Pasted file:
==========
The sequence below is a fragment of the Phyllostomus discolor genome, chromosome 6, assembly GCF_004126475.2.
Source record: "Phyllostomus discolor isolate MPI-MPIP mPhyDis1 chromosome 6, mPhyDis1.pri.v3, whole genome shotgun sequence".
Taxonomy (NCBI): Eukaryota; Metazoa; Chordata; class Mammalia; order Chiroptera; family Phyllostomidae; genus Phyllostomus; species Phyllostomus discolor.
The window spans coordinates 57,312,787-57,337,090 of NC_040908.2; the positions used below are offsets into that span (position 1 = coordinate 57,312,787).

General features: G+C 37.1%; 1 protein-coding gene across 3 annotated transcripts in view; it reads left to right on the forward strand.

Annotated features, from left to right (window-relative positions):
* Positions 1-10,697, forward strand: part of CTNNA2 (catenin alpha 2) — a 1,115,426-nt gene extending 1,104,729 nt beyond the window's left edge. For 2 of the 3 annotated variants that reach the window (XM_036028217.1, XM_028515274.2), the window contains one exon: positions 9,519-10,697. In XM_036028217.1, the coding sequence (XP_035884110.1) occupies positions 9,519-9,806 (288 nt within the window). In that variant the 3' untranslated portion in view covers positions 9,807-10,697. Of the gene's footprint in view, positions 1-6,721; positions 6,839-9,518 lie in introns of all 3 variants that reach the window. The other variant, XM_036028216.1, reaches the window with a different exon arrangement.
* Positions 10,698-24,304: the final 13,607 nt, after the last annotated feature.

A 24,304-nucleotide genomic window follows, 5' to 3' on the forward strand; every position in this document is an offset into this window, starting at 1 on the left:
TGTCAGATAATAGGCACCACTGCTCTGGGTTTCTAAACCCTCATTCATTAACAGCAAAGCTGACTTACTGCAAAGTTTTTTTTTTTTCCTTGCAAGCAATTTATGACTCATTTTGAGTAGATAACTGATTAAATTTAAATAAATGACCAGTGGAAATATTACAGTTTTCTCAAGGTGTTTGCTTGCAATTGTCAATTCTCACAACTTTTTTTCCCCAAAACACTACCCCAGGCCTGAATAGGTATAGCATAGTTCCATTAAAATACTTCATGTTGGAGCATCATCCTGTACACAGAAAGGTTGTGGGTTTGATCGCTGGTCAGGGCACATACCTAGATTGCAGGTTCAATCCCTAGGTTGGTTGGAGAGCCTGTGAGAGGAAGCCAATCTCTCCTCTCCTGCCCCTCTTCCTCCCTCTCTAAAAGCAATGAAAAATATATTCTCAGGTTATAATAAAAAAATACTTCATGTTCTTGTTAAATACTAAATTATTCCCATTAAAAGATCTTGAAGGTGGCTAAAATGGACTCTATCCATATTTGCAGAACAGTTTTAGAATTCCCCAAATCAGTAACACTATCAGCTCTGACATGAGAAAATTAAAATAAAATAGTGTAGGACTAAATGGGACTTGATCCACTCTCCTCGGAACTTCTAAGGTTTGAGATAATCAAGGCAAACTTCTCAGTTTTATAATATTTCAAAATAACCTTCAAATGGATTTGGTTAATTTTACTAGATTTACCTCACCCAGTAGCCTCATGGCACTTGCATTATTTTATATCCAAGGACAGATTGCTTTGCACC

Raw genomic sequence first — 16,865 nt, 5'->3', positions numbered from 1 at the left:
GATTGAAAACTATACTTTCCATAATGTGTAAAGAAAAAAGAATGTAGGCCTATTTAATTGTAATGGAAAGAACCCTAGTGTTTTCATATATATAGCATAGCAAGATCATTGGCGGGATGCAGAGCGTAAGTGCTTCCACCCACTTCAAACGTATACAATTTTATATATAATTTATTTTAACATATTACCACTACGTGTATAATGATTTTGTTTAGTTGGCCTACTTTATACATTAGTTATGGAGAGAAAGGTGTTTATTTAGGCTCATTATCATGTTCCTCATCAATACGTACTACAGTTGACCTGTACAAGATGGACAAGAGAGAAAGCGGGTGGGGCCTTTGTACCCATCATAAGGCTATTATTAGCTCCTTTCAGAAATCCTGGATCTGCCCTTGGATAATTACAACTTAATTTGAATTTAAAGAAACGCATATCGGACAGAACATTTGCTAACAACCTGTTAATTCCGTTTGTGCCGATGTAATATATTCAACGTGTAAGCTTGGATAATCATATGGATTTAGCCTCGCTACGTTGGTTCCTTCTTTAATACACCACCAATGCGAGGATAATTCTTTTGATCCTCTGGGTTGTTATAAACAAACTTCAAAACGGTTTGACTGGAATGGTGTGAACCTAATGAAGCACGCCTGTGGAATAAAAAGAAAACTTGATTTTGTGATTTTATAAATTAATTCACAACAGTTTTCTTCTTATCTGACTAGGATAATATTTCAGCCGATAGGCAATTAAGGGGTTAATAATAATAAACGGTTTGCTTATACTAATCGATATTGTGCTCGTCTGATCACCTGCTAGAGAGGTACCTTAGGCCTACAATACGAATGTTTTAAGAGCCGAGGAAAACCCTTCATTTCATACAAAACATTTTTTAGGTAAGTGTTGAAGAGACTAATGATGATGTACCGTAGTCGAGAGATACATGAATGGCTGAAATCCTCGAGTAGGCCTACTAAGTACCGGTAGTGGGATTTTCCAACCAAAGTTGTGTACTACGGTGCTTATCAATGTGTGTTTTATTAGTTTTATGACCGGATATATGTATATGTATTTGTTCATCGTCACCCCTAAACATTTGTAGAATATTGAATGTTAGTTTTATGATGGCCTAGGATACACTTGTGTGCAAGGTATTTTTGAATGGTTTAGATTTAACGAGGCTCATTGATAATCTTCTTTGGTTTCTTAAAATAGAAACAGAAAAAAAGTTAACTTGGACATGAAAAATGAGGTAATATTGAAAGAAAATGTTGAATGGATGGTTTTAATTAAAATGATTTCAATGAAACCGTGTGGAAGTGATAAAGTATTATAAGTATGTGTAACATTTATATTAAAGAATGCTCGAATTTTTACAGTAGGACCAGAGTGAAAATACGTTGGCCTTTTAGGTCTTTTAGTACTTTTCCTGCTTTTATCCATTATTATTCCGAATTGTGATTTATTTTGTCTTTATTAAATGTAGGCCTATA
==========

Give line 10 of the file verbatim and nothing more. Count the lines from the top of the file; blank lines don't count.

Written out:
TGTCAGATAATAGGCACCACTGCTCTGGGTTTCTAAACCCTCATTCATTAACAGCAAAGCTGACTTACTGCAAAGTTTTTTTTTTTTCCTTGCAAGCAATTTATGACTCATTTTGAGTAGATAACTGATTAAATTTAAATAAATGACCAGTGGAAATATTACAGTTTTCTCAAGGTGTTTGCTTGCAATTGTCAATTCTCACAACTTTTTTTCCCCAAAACACTACCCCAGGCCTGAATAGGTATAGCATAGTTCCATTAAAATACTTCATGTTGGAGCATCATCCTGTACACAGAAAGGTTGTGGGTTTGATCGCTGGTCAGGGCACATACCTAGATTGCAGGTTCAATCCCTAGGTTGGTTGGAGAGCCTGTGAGAGGAAGCCAATCTCTCCTCTCCTGCCCCTCTTCCTCCCTCTCTAAAAGCAATGAAAAATATATTCTCAGGTTATAATAAAAAAATACTTCATGTTCTTGTTAAATACTAAATTATTCCCATTAAAAGATCTTGAAGGTGGCTAAAATGGACTCTATCCATATTTGCAGAACAGTTTTAGAATTCCCCAAATCAGTAACACTATCAGCTCTGACATGAGAAAATTAAAATAAAATAGTGTAGGACTAAATGGGACTTGATCCACTCTCCTCGGAACTTCTAAGGTTTGAGATAATCAAGGCAAACTTCTCAGTTTTATAATATTTCAAAATAACCTTCAAATGGATTTGGTTAATTTTACTAGATTTACCTCACCCAGTAGCCTCATGGCACTTGCATTATTTTATATCCAAGGACAGATTGCTTTGCACC